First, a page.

Using a blade coater, the negative electrode material mixture-containing slurry and the slurry for forming the buffer layer were applied onto a 8 μm thick copper foil current collector such that the negative electrode material mixture-containing slurry formed a lower layer and the slurry for forming the buffer layer formed an upper layer. The current collector was then dried at 120° C. and compressed by a roller press so as to form a 35 μm thick negative electrode material mixture layer and a 7 μm thick buffer layer on one surface of the current collector to produce a laminate. The obtained laminate including the negative electrode material mixture layer and the buffer layer formed on one surface of the current collector was dried at 100° C. in a vacuum for 10 hours.

The dried laminate was then subjected to a heat treatment at 160° C. for 10 hours using a far-infrared heater. In the laminate after the heat treatment, the adhesion between the negative electrode material mixture layer and the current collector as well as the adhesion between the negative electrode material mixture layer and the buffer layer were excellent. Even after the cutting and bending, the negative electrode material mixture layer did not separate from the current collector, and the buffer layer did not separate from the negative electrode material mixture layer.

The laminate after the heat treatment was placed in a vacuum chamber, and a Li foil (purity: 99.8%) was mounted to a resistance heat evaporation source, after which deposition was performed to form a 8 μm thick Li-containing layer (Li metal layer) on the buffer layer of the laminate. Note that all the subsequent steps involving the negative electrode precursor were performed in an argon atmosphere. The laminate having the Li-containing layer formed thereon was punched into a disc having a diameter of 16 mm. Thereby, a disc-shaped negative electrode precursor was obtained.

A positive electrode was produced in the following manner. First, a positive electrode material mixture-containing slurry was prepared by mixing 96 mass % of LiCoO2 serving as a positive electrode material, 2 mass % of ketjen black (average particle size: 0.05 μm) serving as a conductive auxiliary material, 2 mass % of PVDF serving as a binder and dehydrated NMP. The slurry was then applied onto a 15 μm thick aluminum foil current collector, which was then dried and pressed to form a 85 μm thick positive electrode material mixture layer on one surface of the current collector.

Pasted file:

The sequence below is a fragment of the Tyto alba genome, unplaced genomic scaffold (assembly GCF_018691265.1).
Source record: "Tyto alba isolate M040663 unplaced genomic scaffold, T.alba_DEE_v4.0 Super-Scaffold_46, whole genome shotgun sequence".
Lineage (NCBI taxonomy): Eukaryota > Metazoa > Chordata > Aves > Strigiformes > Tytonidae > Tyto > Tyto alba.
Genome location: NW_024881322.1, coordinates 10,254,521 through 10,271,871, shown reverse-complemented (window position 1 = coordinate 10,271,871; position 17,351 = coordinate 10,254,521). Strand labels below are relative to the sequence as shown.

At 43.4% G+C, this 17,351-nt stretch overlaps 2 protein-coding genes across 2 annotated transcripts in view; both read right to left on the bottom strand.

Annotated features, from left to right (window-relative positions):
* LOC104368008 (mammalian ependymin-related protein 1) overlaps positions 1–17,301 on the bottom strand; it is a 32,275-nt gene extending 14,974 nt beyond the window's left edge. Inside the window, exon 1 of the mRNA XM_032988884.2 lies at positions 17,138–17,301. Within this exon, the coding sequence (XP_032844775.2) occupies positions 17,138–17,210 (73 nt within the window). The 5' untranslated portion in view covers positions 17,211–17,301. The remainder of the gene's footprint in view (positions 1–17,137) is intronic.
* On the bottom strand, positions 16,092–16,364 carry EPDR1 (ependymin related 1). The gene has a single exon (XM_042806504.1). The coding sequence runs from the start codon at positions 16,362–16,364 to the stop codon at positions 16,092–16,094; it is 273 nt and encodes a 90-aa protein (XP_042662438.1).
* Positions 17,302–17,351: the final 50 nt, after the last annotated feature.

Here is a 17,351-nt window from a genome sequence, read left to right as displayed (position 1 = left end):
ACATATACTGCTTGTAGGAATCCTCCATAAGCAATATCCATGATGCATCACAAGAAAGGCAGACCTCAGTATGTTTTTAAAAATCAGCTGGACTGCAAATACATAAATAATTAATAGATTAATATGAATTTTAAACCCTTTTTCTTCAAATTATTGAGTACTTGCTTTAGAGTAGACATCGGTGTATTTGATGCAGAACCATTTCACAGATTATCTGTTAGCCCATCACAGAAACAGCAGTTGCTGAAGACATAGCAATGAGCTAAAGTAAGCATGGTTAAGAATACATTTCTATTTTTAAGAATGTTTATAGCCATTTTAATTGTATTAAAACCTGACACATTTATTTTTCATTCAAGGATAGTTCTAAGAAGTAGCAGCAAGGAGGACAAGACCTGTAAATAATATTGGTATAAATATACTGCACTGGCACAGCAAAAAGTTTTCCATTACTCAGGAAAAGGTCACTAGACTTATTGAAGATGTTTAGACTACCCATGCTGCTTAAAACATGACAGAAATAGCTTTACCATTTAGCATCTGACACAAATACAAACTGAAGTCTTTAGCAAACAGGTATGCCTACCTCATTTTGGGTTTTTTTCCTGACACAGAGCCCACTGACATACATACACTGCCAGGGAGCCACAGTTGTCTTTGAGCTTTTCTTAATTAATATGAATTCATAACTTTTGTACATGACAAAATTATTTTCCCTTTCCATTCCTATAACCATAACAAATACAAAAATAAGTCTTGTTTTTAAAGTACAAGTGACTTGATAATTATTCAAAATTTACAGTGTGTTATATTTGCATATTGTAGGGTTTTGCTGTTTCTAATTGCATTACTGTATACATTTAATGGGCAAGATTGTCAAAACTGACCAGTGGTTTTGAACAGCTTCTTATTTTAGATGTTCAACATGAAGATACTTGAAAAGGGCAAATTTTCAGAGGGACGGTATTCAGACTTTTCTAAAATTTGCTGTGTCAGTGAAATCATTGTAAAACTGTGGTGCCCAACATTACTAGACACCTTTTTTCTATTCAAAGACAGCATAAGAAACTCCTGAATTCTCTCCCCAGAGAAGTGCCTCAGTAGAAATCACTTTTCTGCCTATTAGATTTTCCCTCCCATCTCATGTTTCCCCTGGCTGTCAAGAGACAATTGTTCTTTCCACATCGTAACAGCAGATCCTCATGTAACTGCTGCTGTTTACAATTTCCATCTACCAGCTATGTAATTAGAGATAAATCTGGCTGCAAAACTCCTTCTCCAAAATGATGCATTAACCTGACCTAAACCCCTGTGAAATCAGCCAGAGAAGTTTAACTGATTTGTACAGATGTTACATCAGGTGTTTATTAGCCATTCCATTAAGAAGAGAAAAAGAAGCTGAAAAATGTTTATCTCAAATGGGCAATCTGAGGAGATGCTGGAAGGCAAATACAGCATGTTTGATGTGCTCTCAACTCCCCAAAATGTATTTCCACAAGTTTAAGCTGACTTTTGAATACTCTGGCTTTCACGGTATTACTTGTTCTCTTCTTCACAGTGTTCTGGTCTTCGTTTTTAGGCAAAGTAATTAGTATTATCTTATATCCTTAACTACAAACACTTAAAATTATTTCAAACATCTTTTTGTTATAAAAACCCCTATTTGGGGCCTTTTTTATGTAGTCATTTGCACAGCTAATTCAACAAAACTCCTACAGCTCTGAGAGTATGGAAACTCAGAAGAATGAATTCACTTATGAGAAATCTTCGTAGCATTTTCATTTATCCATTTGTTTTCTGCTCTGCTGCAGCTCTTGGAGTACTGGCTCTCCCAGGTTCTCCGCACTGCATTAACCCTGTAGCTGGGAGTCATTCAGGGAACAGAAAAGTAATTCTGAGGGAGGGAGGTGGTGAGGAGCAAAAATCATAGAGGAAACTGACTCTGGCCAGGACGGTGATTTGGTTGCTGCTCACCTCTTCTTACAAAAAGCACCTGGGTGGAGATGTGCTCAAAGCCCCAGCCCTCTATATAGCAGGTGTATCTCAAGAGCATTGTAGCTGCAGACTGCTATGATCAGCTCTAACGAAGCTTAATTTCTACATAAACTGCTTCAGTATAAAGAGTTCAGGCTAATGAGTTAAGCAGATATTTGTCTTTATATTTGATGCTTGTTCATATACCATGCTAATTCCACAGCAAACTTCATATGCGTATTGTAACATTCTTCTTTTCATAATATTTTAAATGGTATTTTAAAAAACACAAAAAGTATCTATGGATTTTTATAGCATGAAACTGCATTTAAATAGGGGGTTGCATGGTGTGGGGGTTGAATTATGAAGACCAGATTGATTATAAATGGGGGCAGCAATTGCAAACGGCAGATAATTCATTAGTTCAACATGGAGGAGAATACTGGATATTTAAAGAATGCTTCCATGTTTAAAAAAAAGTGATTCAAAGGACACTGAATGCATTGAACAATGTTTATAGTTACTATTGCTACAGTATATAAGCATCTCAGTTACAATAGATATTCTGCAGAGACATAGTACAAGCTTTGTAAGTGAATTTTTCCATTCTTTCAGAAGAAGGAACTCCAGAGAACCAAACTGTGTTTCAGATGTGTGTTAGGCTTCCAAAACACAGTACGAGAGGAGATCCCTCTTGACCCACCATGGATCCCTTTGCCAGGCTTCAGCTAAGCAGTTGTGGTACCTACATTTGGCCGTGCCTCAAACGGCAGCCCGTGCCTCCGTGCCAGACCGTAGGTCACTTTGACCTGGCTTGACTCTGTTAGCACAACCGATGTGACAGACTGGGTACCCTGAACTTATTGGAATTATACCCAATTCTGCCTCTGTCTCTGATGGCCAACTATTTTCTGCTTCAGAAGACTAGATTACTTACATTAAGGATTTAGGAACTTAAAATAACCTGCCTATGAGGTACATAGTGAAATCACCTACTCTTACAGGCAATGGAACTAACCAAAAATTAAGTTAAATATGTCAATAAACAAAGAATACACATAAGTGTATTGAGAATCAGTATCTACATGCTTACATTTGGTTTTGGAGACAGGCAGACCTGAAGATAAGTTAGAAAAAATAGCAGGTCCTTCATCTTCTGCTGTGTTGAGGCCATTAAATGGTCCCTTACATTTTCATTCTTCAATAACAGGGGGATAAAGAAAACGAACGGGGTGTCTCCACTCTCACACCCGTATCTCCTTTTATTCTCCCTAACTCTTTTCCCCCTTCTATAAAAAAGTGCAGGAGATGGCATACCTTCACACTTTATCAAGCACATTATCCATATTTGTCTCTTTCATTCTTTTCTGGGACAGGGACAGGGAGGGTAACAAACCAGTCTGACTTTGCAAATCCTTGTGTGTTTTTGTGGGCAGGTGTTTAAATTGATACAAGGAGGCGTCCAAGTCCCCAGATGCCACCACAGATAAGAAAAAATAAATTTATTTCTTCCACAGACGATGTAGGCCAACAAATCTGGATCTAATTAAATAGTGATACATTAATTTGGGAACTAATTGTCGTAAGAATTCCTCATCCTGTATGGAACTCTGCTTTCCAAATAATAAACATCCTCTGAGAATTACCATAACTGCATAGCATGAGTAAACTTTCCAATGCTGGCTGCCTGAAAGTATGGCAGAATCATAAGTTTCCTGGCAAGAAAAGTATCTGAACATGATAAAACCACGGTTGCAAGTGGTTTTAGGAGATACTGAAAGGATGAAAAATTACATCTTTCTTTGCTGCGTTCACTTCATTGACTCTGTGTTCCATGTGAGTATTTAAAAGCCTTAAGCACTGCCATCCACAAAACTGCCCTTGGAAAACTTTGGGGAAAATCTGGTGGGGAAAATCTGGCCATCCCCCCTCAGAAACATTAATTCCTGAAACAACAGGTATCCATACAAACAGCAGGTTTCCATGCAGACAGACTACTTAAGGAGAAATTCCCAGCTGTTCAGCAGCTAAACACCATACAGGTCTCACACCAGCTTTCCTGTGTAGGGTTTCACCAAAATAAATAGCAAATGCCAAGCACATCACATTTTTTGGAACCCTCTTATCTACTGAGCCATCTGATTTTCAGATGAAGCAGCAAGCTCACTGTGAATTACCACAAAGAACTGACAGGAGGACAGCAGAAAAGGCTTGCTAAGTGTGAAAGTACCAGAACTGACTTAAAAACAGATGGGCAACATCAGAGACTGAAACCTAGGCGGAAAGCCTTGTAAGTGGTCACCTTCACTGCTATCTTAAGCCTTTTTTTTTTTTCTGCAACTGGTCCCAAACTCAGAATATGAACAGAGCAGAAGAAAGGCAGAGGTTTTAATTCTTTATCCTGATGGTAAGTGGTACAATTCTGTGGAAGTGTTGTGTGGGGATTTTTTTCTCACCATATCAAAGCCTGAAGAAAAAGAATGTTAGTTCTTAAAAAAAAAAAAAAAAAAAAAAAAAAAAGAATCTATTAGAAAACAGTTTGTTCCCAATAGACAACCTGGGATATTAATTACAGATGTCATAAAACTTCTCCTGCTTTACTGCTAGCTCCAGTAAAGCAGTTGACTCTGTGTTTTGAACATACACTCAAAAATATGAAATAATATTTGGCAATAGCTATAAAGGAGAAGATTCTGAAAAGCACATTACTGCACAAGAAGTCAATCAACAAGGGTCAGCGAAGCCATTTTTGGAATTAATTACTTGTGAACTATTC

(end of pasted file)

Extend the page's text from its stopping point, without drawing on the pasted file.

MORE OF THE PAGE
Subsequently, the negative electrode precursor produced above was bonded to a stainless steel case using a conductive adhesive. A microporous polyethylene film separator and the positive electrode were placed in this order on the negative electrode precursor. The negative electrode precursor and the positive electrode were placed such that the negative electrode material mixture layer and the positive electrode material mixture layer were in contact with the separator. A liquid electrolyte (non-aqueous electrolyte) prepared by dissolving 1 mol/L of LiPF6 in a solvent containing EC and DEC at a volume ratio of 1:2 was injected into the case in an amount of 0.3 mL. The case was then sealed with a sealing member equipped with a gasket. In the sealed case, the Li contained in the Li-containing layer was electrochemically absorbed into the negative electrode material contained in the negative electrode material mixture layer. Thereby, a coin-type non-aqueous secondary battery was obtained.

EXAMPLE 2

A mixture was prepared by mixing 80 g of SiO particles (average particle size: 1 μm), 20 g of fibrous carbon (average length: 2 μm, average diameter: 0.08 μm) and 10 g of polyvinyl pyrrolidone with 1 L of ethanol. The mixture was further mixed using a wet-type jet mill to prepare a slurry. Using the slurry, composite core particles comprising SiO particles and fibrous carbon (CF) were produced by a spray-drying method (ambient temperature: 200° C.). The composite core particles had an average particle size of 10 μm. The composite core particles in an amount of 10 g were then heated to about 1000° C. in an ebullated bed reactor to bring the heated composite core particles into contact with a mixed gas of benzene and a nitrogen gas heated at 25° C. for CVD treatment at 1000° C. for 60 minutes. Thereby, the carbon produced by thermal decomposition of the mixed gas was deposited onto the surface of the composite core particles to form a covering layer thereon. Thereby, a negative electrode material was obtained.